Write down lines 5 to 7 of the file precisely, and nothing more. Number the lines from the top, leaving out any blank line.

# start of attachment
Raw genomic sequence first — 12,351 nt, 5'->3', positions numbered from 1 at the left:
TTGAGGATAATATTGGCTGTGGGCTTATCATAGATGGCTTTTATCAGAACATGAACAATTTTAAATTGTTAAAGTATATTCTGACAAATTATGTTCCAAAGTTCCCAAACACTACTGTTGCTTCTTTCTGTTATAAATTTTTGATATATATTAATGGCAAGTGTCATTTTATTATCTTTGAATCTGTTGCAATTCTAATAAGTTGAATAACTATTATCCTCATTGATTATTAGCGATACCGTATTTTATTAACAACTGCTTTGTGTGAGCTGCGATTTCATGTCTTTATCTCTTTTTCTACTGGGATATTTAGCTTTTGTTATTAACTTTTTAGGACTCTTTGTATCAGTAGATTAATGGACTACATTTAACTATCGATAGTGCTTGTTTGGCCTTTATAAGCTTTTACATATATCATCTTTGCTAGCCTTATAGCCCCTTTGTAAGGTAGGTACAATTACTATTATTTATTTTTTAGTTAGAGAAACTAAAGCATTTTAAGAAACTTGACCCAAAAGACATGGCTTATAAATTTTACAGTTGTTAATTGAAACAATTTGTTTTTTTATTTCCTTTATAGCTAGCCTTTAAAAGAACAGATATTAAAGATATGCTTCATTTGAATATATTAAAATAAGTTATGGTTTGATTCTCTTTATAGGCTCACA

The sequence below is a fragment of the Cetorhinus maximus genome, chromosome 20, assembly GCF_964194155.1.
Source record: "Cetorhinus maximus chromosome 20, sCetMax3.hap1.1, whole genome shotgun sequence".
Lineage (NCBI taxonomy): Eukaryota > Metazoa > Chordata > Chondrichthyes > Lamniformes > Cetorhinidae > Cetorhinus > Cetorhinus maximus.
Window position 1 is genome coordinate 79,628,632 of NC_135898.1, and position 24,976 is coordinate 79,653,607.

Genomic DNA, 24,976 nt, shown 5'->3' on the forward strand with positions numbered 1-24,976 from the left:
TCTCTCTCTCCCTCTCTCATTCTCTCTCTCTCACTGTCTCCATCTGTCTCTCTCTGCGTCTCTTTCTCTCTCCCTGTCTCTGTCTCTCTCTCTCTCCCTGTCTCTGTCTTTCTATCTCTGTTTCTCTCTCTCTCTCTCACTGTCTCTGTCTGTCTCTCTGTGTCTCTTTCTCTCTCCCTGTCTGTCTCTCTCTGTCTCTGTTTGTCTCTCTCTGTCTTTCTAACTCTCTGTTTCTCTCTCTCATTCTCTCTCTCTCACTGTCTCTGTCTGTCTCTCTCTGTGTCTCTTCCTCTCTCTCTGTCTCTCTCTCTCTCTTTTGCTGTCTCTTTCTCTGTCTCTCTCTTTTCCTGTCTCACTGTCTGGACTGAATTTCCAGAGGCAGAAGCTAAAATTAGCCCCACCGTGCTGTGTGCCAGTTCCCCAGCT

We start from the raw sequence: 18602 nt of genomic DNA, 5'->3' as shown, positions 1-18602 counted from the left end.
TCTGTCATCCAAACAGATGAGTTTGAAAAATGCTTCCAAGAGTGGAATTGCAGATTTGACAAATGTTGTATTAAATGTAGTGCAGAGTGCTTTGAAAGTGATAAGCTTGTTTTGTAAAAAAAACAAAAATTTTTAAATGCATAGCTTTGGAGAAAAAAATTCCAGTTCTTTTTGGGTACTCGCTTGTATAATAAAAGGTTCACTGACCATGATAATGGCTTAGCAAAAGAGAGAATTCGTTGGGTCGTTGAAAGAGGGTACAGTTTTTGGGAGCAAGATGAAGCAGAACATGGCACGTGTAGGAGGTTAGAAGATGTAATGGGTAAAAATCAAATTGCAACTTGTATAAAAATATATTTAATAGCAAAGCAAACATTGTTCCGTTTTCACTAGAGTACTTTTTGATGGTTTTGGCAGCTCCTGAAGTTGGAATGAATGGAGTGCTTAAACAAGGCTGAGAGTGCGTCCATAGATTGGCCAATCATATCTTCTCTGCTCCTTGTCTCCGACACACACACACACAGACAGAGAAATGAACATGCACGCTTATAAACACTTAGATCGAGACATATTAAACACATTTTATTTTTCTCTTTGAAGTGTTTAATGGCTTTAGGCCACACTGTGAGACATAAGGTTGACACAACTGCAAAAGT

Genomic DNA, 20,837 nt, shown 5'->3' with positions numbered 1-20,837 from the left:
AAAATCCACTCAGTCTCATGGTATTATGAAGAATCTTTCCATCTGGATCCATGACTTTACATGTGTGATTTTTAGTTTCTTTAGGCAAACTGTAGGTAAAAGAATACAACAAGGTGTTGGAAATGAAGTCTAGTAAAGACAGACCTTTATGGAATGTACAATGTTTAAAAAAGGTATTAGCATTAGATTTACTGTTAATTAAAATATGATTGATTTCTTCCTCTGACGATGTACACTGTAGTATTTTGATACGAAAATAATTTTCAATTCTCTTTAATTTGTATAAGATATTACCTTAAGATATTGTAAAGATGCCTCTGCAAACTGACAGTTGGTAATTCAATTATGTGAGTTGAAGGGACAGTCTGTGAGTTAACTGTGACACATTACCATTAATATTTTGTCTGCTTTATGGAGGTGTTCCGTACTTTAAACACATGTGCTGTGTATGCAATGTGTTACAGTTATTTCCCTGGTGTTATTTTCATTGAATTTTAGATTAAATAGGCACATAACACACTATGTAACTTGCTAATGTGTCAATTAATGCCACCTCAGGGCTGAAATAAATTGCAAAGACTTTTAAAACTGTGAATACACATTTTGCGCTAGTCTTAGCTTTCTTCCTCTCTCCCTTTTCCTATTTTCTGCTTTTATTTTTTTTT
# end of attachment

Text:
Lineage (NCBI taxonomy): Eukaryota > Metazoa > Chordata > Chondrichthyes > Lamniformes > Cetorhinidae > Cetorhinus > Cetorhinus maximus.
Window position 1 is genome coordinate 79,628,632 of NC_135898.1, and position 24,976 is coordinate 79,653,607.

Genomic DNA, 24,976 nt, shown 5'->3' on the forward strand with positions numbered 1-24,976 from the left: